Bowers eventually became proficient enough to start playing with a local gospel group. When Tommy Ellison, the founder and leader of the Singing Stars, died in 2009, Dennis Bowers assumed the lead-singing duties and his son stepped into his father's guitar spot.

Joseph Ricks, the group's keyboardist, said Bowers had good training.

Key, the Bamberg resident whose son accompanied Bowers to Los Angeles, where he trained for this week's NFL scouting combine, also vouched for Bowers' musical abilities.

"He's good, bubba. He's got talent," Key said. "Football and music - that's his things."

Bowers tries to juggle the two as best he can.

Following Clemson's loss in the Charlotte bowl game on New Year's Eve, Bowers drove to Asheville to join the Legendary Singing Stars for a program that night. He flew in from L.A. last weekend to rehearse with the group in Columbia.

Ricks, who lives in Sumter, S.C., said Bowers' dedication has not gone unnoticed.

"He gives his all, I think, both places," Ricks said. "I couldn't do it. I would not be able to play a football game like he did, leave there and three or four hours later be on stage."

Bowers will be in New York's Radio City Music Hall in April - not with his gospel group, but with the other top prospects waiting to hear who the Panthers take with the first pick. At least one prominent draft analyst believes the Panthers should use it on Bowers.

Reaching high

Todd McShay, the director of college football scouting for ESPN Scouts Inc., concedes there are risks in picking a player who has had just one big college season. But McShay believes Bowers will be a complete NFL player.

"I'm not saying he's going to be Julius Peppers," McShay said. "But he has that type of physical ability and potential to be a big, powerful defensive end that can get after the quarterback and become a huge difference-maker."

And while some have questioned Bowers' work habits, McShay said he did not see Bowers take plays off, as Fairley occasionally did. Steele, the Panthers' linebackers coach from 1995 to 1998, said if Jerry Richardson, Marty Hurney or Ron Rivera called him to ask about Bowers, he "would stand on the table for him."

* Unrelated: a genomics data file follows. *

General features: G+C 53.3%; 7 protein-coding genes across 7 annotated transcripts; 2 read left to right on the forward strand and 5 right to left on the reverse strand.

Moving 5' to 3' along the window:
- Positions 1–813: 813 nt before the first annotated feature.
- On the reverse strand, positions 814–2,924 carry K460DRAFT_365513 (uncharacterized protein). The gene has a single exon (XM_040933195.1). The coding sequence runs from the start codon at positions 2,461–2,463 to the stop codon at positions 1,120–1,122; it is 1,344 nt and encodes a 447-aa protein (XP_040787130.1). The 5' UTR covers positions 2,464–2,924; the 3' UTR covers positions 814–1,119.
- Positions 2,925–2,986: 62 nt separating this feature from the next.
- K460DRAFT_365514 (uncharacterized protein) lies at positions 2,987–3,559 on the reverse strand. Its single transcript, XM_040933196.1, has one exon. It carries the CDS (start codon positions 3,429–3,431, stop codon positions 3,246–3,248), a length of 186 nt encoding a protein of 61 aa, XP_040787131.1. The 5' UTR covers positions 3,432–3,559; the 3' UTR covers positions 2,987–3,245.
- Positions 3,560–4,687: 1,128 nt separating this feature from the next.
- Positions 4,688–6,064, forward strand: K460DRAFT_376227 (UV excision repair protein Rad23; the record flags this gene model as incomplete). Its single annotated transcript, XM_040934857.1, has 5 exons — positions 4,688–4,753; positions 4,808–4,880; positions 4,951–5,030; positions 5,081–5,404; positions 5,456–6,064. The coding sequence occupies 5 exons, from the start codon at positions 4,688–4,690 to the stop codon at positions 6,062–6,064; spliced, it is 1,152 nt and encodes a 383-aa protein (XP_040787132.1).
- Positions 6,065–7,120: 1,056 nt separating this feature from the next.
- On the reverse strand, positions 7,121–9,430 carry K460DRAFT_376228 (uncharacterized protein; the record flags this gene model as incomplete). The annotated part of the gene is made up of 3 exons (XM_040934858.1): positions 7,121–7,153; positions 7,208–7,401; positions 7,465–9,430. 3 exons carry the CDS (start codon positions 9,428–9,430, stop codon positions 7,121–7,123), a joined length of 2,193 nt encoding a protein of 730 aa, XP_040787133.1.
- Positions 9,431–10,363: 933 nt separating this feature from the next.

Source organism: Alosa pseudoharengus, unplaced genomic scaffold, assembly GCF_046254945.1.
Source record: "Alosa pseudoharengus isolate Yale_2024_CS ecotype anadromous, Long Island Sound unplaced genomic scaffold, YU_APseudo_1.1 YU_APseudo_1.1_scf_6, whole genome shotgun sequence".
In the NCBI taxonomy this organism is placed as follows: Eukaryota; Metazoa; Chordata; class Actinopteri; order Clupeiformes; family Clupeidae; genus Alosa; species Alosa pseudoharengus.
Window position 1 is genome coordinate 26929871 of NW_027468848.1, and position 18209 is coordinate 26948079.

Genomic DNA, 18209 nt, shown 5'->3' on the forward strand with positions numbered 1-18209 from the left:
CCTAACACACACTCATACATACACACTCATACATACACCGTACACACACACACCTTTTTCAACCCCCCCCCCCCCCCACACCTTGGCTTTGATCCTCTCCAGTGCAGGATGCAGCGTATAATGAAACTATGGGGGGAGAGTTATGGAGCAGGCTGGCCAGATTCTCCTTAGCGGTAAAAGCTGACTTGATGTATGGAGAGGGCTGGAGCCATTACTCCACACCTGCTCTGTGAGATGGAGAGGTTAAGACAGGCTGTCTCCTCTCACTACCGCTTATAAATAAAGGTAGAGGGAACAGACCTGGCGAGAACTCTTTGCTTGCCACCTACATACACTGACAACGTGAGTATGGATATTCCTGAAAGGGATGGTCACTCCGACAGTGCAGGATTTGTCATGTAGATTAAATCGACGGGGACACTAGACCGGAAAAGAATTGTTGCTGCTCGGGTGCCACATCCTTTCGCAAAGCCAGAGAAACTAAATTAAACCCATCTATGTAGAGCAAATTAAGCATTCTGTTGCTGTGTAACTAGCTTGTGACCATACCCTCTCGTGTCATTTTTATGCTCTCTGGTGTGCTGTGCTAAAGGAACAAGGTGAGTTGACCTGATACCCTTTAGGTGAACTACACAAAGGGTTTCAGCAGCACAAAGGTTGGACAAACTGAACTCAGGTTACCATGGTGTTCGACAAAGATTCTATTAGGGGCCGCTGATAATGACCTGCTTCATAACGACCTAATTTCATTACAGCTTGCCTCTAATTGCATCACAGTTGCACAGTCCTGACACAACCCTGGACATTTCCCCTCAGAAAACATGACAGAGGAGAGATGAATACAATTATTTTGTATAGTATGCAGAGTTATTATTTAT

Crosby is convinced Dennis Bowers' death changed his son's approach to football.

"Life's short and if you don't take advantage of it right now, you never know what's going to happen," Crosby said. "I think that's what made his motor click when he went back to Clemson."

Bowers has grown up - and cleaned up. He sent his mother a picture from his cell phone last year showing him getting his dreads cut off.

"I always told him they made him look older than he was, anyway," Linda Bowers said. "He looks like my baby now."

Dream deep

Dennis Bowers' electric guitar still sits in the living room of his family's modest brick home, leaning against a coffee table covered with his son's football trophies. Bowers still plays it from time to time.

On the wall nearest the front door is a photo montage Bowers gave to his mom for her birthday. It features a picture of Bowers and his father from the All-American Bowl, a photo of Bowers pointing to the heavens during a Clemson game last season, and a quote from Ralph Vaull Starr: "Reach high, for stars lie hidden in your soul. Dream deep, for every dream precedes the goal."

jperson@charlotteobserver.com or 704-358-5125

News & Observer is pleased to provide this opportunity to share information, experiences and observations about what's in the news. Some of the comments may be reprinted elsewhere in the site or in the newspaper. We encourage lively, open debate on the issues of the day, and ask that you refrain from profanity, hate speech, personal comments and remarks that are off point. Thank you for taking the time to offer your thoughts.

Commenting FAQs | Terms of Service